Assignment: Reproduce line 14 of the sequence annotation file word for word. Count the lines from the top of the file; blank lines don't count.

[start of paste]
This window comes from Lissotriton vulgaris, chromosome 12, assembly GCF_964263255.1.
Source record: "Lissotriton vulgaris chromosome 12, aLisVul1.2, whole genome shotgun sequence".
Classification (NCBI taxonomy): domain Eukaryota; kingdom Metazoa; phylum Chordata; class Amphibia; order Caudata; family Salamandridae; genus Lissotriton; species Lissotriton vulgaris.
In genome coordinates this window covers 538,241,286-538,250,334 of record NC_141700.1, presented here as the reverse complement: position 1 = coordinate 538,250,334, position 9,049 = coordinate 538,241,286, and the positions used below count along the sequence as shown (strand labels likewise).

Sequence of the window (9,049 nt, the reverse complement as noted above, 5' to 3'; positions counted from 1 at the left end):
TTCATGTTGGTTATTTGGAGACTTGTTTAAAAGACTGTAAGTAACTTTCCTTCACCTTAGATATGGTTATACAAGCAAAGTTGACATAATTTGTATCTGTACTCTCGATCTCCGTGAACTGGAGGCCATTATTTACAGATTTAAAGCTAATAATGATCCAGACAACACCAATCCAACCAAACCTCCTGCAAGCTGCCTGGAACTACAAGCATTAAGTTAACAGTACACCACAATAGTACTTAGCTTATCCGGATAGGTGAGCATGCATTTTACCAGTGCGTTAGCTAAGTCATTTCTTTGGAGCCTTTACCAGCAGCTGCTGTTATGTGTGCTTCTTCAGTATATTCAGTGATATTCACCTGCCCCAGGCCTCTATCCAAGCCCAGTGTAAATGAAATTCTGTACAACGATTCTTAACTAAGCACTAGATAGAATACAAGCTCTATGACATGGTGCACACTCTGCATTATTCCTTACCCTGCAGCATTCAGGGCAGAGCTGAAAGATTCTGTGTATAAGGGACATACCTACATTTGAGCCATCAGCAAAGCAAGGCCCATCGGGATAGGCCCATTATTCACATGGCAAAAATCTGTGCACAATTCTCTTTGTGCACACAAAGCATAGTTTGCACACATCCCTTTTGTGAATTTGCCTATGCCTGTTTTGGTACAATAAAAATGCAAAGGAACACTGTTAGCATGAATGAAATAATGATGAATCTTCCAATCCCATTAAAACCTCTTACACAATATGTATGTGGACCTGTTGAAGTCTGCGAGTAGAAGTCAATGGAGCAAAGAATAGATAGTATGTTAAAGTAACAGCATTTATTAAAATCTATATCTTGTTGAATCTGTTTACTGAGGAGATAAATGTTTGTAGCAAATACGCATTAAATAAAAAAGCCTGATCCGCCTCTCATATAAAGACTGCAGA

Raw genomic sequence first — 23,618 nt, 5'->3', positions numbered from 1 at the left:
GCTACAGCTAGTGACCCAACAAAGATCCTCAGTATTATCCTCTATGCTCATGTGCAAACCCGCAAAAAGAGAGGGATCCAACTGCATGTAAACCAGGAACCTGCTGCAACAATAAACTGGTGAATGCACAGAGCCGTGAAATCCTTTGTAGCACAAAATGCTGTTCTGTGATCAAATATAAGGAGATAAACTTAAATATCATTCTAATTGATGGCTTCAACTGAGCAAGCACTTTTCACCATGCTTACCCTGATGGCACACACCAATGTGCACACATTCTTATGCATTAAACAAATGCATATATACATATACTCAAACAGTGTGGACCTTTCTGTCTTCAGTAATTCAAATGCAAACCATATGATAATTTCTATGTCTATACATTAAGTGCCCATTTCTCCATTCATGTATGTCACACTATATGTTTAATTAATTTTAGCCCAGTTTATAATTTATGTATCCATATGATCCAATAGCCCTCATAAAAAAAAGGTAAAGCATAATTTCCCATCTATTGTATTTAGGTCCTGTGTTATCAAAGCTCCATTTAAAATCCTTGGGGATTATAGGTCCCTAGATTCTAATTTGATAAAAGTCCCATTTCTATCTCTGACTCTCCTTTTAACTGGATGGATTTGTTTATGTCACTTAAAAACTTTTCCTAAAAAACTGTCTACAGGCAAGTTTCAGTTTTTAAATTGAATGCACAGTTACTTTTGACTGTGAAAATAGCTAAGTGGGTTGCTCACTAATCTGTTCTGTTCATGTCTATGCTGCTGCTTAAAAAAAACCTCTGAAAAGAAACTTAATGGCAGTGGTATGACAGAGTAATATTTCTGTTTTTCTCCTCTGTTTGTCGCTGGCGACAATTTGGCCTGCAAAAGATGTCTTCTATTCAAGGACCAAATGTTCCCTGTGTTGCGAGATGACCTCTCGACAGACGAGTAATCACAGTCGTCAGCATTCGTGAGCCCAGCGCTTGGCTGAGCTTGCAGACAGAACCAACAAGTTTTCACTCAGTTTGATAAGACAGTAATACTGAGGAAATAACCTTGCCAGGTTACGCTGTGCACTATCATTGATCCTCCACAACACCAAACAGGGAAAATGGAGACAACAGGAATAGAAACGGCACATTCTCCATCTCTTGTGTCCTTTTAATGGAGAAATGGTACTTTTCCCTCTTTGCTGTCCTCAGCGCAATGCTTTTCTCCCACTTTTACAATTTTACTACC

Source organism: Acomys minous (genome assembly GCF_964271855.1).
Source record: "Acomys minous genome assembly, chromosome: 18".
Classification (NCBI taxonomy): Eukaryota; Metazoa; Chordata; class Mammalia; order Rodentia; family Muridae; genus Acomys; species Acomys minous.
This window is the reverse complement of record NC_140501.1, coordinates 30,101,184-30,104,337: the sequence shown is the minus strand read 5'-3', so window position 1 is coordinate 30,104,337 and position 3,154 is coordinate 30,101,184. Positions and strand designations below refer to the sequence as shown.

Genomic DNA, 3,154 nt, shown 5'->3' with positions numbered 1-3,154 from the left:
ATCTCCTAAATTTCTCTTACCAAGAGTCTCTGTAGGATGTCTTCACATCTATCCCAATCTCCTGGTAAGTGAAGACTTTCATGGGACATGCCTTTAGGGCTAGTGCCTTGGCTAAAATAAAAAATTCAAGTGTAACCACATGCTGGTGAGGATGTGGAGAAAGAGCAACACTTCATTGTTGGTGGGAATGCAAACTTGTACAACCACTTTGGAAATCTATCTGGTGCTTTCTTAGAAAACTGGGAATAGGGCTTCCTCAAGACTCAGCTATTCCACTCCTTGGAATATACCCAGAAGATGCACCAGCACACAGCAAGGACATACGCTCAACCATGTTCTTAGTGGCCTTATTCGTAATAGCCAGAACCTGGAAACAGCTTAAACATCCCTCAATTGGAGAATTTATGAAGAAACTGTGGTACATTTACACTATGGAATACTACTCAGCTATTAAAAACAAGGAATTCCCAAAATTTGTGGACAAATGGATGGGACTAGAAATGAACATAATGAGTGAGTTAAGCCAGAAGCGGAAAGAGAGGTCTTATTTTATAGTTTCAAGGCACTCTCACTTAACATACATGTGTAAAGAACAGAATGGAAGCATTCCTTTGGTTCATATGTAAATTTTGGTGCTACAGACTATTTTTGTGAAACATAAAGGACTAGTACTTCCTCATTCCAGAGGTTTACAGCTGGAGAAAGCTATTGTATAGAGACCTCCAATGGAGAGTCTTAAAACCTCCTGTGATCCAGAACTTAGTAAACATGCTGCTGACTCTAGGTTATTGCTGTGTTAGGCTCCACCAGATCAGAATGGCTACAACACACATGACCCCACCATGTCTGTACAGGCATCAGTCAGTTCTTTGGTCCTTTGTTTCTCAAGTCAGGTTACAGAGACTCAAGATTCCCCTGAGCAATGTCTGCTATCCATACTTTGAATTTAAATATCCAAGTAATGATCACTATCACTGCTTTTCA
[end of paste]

ATCTCCTAAATTTCTCTTACCAAGAGTCTCTGTAGGATGTCTTCACATCTATCCCAATCTCCTGGTAAGTGAAGACTTTCATGGGACATGCCTTTAGGGCTAGTGCCTTGGCTAAAATAAAAAATTCAAGTGTAACCACATGCTGGTGAGGATGTGGAGAAAGAGCAACACTTCATTGTTGGTGGGAATGCAAACTTGTACAACCACTTTGGAAATCTATCTGGTGCTTTCTTAGAAAACTGGGAATAGGGCTTCCTCAAGACTCAGCTATTCCACTCCTTGGAATATACCCAGAAGATGCACCAGCACACAGCAAGGACATACGCTCAACCATGTTCTTAGTGGCCTTATTCGTAATAGCCAGAACCTGGAAACAGCTTAAACATCCCTCAATTGGAGAATTTATGAAGAAACTGTGGTACATTTACACTATGGAATACTACTCAGCTATTAAAAACAAGGAATTCCCAAAATTTGTGGACAAATGGATGGGACTAGAAATGAACATAATGAGTGAGTTAAGCCAGAAGCGGAAAGAGAGGTCTTATTTTATAGTTTCAAGGCACTCTCACTTAACATACATGTGTAAAGAACAGAATGGAAGCATTCCTTTGGTTCATATGTAAATTTTGGTGCTACAGACTATTTTTGTGAAACATAAAGGACTAGTACTTCCTCATTCCAGAGGTTTACAGCTGGAGAAAGCTATTGTATAGAGACCTCCAATGGAGAGTCTTAAAACCTCCTGTGATCCAGAACTTAGTAAACATGCTGCTGACTCTAGGTTATTGCTGTGTTAGGCTCCACCAGATCAGAATGGCTACAACACACATGACCCCACCATGTCTGTACAGGCATCAGTCAGTTCTTTGGTCCTTTGTTTCTCAAGTCAGGTTACAGAGACTCAAGATTCCCCTGAGCAATGTCTGCTATCCATACTTTGAATTTAAATATCCAAGTAATGATCACTATCACTGCTTTTCA